Thromboembolism and bleeding in patients with atrial fibrillation and liver disease - a nationwide register-based cohort study: Thromboembolism and bleeding in liver disease

Kamilla Steensig, Manan Pareek, Anne Lund Krarup, Peter Sogaard, Michael Maeng, Bhupendar Tayal, Christina Ji-Young Lee, Christian Torp-Pedersen, Gregory Yh Lip, Peter Holland-Fischer, Kristian Hay Kragholm


BACKGROUND: Balancing the risk of thromboembolism and bleeding in patients with liver disease and atrial fibrillation/flutter is particularly challenging.

PURPOSE: To examine the risks of thromboembolism and bleeding with use/non-use of oral anticoagulation (including vitamin K-antagonists and direct oral anticoagulants) in patients with liver disease and AF.

METHODS: Danish nationwide register-based cohort study of anticoagulant naive individuals with liver disease, incident atrial fibrillation/flutter, and a CHA2DS2-VASc-score≥1 (men) or ≥2 (women), alive 30 days after atrial fibrillation/flutter diagnosis. Thromboembolism was a composite of ischaemic stroke, transient ischaemic attack, or venous thromboembolism. Bleeding was a composite of gastrointestinal, intracerebral, or urogenital bleeding requiring hospitalisation, or epistaxis requiring emergency department visit or hospital admission. Cause-specific Cox-regression was used to estimate absolute risks and average risk ratios standardised to covariate distributions. Because of significant interactions with anticoagulants, results for thromboembolism were stratified for CHA2DS2-VASc-score, and results for bleeding were stratified for cirrhotic/non-cirrhotic liver disease.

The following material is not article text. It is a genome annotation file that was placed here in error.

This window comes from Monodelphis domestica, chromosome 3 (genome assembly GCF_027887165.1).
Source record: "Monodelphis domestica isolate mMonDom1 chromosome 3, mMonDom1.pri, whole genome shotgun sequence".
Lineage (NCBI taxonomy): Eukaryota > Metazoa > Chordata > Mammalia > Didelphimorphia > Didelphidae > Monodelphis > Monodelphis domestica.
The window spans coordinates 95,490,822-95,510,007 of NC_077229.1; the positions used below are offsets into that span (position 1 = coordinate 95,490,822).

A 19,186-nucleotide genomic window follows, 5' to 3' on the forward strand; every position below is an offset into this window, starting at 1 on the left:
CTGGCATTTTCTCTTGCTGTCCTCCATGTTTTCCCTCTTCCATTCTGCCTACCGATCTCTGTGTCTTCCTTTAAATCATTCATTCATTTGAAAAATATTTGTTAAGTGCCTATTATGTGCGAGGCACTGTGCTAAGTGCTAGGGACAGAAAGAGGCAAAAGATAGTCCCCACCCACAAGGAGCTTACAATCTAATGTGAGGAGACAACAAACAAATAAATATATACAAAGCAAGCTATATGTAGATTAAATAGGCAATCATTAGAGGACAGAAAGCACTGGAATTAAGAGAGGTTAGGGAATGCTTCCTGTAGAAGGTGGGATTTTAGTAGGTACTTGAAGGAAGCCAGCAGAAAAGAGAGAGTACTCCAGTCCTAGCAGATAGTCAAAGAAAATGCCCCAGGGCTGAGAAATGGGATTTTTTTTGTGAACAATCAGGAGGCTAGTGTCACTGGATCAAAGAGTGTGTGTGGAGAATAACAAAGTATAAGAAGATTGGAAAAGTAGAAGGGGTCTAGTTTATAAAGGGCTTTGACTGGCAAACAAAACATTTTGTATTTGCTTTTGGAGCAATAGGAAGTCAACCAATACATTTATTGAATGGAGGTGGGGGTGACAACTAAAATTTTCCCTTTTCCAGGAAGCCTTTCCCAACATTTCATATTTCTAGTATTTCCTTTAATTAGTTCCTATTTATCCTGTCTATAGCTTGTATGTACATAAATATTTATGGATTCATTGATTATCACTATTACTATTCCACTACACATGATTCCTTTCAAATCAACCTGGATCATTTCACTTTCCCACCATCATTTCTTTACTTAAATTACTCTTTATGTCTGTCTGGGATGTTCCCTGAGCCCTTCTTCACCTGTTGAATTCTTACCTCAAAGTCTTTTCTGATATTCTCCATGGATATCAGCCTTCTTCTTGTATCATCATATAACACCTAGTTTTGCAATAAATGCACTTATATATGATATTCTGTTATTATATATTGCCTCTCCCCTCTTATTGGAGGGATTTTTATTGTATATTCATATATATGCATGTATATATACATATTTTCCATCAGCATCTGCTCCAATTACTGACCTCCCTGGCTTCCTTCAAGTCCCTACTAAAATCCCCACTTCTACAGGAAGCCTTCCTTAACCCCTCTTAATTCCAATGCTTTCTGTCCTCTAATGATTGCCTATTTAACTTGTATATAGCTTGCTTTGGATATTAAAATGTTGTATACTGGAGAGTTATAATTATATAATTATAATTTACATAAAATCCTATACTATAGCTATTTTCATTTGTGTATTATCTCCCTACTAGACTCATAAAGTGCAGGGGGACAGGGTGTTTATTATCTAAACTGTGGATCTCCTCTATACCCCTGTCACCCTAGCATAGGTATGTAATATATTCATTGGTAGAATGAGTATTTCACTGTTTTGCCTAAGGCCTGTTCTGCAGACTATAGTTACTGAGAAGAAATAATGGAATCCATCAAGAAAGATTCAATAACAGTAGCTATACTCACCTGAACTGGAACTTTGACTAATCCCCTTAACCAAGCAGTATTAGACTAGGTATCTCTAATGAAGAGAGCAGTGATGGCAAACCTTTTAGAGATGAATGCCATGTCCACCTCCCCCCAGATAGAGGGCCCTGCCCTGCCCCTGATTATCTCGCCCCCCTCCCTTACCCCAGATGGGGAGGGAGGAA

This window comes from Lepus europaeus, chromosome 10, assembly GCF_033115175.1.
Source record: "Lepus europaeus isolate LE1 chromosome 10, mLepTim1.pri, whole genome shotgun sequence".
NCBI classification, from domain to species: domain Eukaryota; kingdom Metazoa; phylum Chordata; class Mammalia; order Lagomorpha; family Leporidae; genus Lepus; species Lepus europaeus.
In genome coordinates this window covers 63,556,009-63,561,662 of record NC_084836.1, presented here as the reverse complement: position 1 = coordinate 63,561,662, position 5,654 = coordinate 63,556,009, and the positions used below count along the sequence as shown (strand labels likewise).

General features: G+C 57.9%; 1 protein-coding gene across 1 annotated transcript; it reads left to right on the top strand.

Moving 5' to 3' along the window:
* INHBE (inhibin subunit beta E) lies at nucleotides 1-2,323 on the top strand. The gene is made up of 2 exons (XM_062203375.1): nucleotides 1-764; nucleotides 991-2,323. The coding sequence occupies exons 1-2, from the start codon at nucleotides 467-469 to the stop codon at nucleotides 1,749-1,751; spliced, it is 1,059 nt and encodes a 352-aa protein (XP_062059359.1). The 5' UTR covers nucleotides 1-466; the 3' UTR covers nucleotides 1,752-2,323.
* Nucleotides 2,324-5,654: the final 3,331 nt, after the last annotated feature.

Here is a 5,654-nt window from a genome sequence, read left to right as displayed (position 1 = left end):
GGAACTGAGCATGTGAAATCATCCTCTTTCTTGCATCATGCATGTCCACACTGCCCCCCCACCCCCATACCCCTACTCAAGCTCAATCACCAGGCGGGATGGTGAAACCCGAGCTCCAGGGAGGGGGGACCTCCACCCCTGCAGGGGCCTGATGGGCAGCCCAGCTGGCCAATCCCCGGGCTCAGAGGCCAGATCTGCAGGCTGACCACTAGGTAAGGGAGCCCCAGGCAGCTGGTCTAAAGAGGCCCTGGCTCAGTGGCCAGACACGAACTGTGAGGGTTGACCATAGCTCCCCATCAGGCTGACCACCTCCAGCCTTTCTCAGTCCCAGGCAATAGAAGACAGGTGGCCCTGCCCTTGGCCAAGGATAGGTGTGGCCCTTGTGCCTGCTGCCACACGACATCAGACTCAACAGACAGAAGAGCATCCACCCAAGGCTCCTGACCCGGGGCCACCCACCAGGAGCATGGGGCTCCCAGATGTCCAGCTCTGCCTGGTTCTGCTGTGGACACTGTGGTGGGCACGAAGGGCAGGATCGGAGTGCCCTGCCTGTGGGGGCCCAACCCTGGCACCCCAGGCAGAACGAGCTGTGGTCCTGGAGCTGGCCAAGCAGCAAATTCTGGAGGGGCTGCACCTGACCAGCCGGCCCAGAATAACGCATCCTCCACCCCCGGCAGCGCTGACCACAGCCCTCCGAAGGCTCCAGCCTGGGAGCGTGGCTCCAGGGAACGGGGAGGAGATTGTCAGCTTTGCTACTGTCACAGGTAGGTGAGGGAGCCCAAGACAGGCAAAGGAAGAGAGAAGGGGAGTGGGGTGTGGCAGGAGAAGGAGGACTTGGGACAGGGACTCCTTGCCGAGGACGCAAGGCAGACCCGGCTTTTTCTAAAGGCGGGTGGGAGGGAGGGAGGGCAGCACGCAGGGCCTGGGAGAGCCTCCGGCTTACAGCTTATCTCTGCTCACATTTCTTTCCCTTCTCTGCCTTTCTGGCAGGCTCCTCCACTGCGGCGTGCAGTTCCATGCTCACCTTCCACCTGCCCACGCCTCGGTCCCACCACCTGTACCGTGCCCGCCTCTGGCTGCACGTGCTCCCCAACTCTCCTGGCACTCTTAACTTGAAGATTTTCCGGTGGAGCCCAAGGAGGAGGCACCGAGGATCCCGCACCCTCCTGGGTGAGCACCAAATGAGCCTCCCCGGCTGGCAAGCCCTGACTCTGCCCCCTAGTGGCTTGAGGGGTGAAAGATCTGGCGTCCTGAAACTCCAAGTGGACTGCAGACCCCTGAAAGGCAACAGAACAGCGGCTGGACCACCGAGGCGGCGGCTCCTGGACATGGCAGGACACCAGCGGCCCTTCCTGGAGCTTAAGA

RESULTS: Four hundred and nine of 1,238 patients with liver disease and new atrial fibrillation/flutter initiated anticoagulants. Amongst patients with a CHA2DS2-VASc-score of 1-2 (2-3 for women), five-year thromboembolism incidence rates were low and similar in the anticoagulant (6.5%) versus no anticoagulant (5.5%) groups (average risk ratio 1.19 [95%CI, 0.22-2.16]). In patients with a CHA2DS2-VASc-score>2 (>3 for women), incidence rates were 16% versus 24% (average risk ratio 0.66 [95%CI, 0.45-0.87]). Bleeding risks appeared higher amongst patients with cirrhotic versus non-cirrhotic disease but were not significantly affected by anticoagulant status.

CONCLUSION: Oral anticoagulant initiation in patients with liver disease, incident new atrial fibrillation/flutter, and a high CHA2DS2-VASc-score was associated with a reduced thromboembolism risk. Bleeding risk was not increased with anticoagulation, irrespective of the type of liver disease.

Original languageEnglish
Article number101952
JournalClinics and Research in Hepatology and Gastroenterology
Issue number8
Pages (from-to)101952
Publication statusPublished - Oct 2022


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